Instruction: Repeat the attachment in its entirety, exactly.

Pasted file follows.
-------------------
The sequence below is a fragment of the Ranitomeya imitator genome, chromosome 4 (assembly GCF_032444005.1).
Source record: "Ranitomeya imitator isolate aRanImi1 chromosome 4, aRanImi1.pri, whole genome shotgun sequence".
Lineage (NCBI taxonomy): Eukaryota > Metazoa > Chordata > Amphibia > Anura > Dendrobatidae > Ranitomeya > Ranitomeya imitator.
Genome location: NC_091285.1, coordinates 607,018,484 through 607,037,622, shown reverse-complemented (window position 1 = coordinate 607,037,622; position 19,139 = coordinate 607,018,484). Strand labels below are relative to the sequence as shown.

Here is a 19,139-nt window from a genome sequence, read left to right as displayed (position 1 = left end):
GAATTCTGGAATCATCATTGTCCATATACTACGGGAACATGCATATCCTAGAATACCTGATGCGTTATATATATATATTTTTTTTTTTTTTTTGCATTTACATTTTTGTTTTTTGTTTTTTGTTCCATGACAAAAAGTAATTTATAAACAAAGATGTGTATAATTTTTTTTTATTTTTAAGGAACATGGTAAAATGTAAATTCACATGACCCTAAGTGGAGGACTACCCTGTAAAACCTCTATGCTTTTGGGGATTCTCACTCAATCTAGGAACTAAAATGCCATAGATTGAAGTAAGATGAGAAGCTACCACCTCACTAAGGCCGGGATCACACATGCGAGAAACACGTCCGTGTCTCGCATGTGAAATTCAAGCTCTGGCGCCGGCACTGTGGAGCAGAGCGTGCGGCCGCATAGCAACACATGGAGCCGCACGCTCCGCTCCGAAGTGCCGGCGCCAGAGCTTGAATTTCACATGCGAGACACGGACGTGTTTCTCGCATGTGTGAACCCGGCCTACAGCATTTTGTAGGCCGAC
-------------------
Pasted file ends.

The sequence below is a fragment of the Ranitomeya imitator genome, chromosome 4 (assembly GCF_032444005.1).
Source record: "Ranitomeya imitator isolate aRanImi1 chromosome 4, aRanImi1.pri, whole genome shotgun sequence".
Lineage (NCBI taxonomy): Eukaryota > Metazoa > Chordata > Amphibia > Anura > Dendrobatidae > Ranitomeya > Ranitomeya imitator.
Genome location: NC_091285.1, coordinates 607,018,484 through 607,037,622, shown reverse-complemented (window position 1 = coordinate 607,037,622; position 19,139 = coordinate 607,018,484). Strand labels below are relative to the sequence as shown.

Here is a 19,139-nt window from a genome sequence, read left to right as displayed (position 1 = left end):
GAATTCTGGAATCATCATTGTCCATATACTACGGGAACATGCATATCCTAGAATACCTGATGCGTTATATATATATATTTTTTTTTTTTTTTTGCATTTACATTTTTGTTTTTTGTTTTTTGTTCCATGACAAAAAGTAATTTATAAACAAAGATGTGTATAATTTTTTTTTATTTTTAAGGAACATGGTAAAATGTAAATTCACATGACCCTAAGTGGAGGACTACCCTGTAAAACCTCTATGCTTTTGGGGATTCTCACTCAATCTAGGAACTAAAATGCCATAGATTGAAGTAAGATGAGAAGCTACCACCTCACTAAGGCCGGGATCACACATGCGAGAAACACGTCCGTGTCTCGCATGTGAAATTCAAGCTCTGGCGCCGGCACTGTGGAGCAGAGCGTGCGGCCGCATAGCAACACATGGAGCCGCACGCTCCGCTCCGAAGTGCCGGCGCCAGAGCTTGAATTTCACATGCGAGACACGGACGTGTTTCTCGCATGTGTGAACCCGGCCTACAGCATTTTGTAGGCCGAC